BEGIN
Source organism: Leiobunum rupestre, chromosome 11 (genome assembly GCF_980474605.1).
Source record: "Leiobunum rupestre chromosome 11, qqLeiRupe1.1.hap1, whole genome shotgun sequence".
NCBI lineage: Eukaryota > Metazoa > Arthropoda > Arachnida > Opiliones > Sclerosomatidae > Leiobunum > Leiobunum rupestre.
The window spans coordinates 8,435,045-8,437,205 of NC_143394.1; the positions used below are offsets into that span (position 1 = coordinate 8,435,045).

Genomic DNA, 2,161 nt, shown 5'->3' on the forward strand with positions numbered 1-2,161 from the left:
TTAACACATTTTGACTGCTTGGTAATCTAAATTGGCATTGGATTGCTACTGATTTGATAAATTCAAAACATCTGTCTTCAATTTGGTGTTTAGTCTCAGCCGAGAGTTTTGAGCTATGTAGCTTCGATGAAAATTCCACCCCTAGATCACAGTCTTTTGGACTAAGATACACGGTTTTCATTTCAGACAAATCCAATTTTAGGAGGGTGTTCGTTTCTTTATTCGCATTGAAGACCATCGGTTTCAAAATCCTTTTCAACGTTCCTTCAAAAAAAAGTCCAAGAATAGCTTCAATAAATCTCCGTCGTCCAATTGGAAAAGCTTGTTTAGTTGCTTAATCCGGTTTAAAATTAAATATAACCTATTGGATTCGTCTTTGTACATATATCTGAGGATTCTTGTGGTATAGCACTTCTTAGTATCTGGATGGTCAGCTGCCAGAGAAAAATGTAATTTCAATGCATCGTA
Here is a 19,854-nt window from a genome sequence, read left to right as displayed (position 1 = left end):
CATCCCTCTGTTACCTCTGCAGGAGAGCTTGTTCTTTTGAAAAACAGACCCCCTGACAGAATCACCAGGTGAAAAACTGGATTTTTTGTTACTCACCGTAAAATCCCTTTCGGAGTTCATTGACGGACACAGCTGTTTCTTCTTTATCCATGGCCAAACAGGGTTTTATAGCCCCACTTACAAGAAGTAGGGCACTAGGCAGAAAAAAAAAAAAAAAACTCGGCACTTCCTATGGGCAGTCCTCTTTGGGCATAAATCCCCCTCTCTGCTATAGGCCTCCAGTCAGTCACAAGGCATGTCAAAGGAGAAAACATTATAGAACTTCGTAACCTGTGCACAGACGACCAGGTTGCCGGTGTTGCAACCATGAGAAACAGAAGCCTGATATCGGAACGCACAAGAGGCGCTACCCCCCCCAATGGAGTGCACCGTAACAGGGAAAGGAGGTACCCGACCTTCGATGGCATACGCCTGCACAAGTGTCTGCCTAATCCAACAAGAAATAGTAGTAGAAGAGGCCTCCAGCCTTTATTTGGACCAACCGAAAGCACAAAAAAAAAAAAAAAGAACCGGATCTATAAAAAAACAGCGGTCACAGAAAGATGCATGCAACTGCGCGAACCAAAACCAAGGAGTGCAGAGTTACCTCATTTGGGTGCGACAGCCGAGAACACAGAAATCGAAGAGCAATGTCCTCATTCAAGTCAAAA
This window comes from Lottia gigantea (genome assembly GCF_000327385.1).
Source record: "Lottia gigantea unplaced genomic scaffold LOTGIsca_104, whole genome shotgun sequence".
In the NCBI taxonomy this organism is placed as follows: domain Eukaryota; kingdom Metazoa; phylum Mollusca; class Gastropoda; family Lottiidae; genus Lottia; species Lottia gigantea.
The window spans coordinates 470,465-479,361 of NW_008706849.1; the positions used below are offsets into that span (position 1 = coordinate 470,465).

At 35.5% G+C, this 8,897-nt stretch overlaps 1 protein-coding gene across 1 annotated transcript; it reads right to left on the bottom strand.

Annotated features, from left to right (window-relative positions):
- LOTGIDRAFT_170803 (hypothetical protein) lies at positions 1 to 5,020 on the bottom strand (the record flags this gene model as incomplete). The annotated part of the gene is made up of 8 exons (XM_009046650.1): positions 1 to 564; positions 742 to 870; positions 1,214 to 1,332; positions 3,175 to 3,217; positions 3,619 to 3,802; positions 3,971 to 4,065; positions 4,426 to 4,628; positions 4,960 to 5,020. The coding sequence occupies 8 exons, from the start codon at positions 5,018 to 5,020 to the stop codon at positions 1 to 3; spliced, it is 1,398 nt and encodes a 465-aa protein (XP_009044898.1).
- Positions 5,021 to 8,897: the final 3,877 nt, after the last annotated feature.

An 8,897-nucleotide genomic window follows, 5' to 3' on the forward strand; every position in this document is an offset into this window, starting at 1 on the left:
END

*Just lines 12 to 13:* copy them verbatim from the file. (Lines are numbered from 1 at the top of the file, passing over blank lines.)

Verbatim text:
The window spans coordinates 470,465-479,361 of NW_008706849.1; the positions used below are offsets into that span (position 1 = coordinate 470,465).

At 35.5% G+C, this 8,897-nt stretch overlaps 1 protein-coding gene across 1 annotated transcript; it reads right to left on the bottom strand.